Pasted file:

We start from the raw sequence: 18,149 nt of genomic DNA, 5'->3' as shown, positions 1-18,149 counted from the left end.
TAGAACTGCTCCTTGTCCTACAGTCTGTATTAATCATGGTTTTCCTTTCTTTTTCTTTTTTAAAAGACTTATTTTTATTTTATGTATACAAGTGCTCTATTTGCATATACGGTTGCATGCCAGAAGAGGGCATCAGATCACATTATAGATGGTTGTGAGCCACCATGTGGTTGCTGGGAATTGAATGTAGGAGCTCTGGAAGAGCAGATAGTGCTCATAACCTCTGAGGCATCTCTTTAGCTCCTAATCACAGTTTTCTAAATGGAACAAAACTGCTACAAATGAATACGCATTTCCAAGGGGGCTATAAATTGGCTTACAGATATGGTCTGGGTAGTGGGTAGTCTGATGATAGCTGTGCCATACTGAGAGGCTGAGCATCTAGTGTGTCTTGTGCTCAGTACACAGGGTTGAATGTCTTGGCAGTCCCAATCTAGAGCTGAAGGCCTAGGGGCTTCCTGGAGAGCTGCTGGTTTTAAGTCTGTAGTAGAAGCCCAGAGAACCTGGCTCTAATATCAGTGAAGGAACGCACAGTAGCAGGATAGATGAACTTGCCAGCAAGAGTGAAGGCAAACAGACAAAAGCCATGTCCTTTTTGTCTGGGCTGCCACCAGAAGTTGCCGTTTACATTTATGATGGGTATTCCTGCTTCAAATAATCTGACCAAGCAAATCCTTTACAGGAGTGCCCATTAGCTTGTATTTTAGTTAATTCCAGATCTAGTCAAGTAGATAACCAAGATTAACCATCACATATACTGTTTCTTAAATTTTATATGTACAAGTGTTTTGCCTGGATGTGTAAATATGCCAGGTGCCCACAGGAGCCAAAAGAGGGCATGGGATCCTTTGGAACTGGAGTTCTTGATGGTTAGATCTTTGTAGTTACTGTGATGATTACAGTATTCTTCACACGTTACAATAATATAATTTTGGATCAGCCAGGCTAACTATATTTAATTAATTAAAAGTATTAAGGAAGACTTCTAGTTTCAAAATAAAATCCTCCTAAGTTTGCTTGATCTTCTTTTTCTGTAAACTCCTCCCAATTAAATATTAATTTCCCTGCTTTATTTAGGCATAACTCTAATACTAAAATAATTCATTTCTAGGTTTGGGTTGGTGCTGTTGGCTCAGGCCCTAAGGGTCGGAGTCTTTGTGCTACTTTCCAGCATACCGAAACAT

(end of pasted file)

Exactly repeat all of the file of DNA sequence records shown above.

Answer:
We start from the raw sequence: 18,149 nt of genomic DNA, 5'->3' as shown, positions 1-18,149 counted from the left end.
TAGAACTGCTCCTTGTCCTACAGTCTGTATTAATCATGGTTTTCCTTTCTTTTTCTTTTTTAAAAGACTTATTTTTATTTTATGTATACAAGTGCTCTATTTGCATATACGGTTGCATGCCAGAAGAGGGCATCAGATCACATTATAGATGGTTGTGAGCCACCATGTGGTTGCTGGGAATTGAATGTAGGAGCTCTGGAAGAGCAGATAGTGCTCATAACCTCTGAGGCATCTCTTTAGCTCCTAATCACAGTTTTCTAAATGGAACAAAACTGCTACAAATGAATACGCATTTCCAAGGGGGCTATAAATTGGCTTACAGATATGGTCTGGGTAGTGGGTAGTCTGATGATAGCTGTGCCATACTGAGAGGCTGAGCATCTAGTGTGTCTTGTGCTCAGTACACAGGGTTGAATGTCTTGGCAGTCCCAATCTAGAGCTGAAGGCCTAGGGGCTTCCTGGAGAGCTGCTGGTTTTAAGTCTGTAGTAGAAGCCCAGAGAACCTGGCTCTAATATCAGTGAAGGAACGCACAGTAGCAGGATAGATGAACTTGCCAGCAAGAGTGAAGGCAAACAGACAAAAGCCATGTCCTTTTTGTCTGGGCTGCCACCAGAAGTTGCCGTTTACATTTATGATGGGTATTCCTGCTTCAAATAATCTGACCAAGCAAATCCTTTACAGGAGTGCCCATTAGCTTGTATTTTAGTTAATTCCAGATCTAGTCAAGTAGATAACCAAGATTAACCATCACATATACTGTTTCTTAAATTTTATATGTACAAGTGTTTTGCCTGGATGTGTAAATATGCCAGGTGCCCACAGGAGCCAAAAGAGGGCATGGGATCCTTTGGAACTGGAGTTCTTGATGGTTAGATCTTTGTAGTTACTGTGATGATTACAGTATTCTTCACACGTTACAATAATATAATTTTGGATCAGCCAGGCTAACTATATTTAATTAATTAAAAGTATTAAGGAAGACTTCTAGTTTCAAAATAAAATCCTCCTAAGTTTGCTTGATCTTCTTTTTCTGTAAACTCCTCCCAATTAAATATTAATTTCCCTGCTTTATTTAGGCATAACTCTAATACTAAAATAATTCATTTCTAGGTTTGGGTTGGTGCTGTTGGCTCAGGCCCTAAGGGTCGGAGTCTTTGTGCTACTTTCCAGCATACCGAAACAT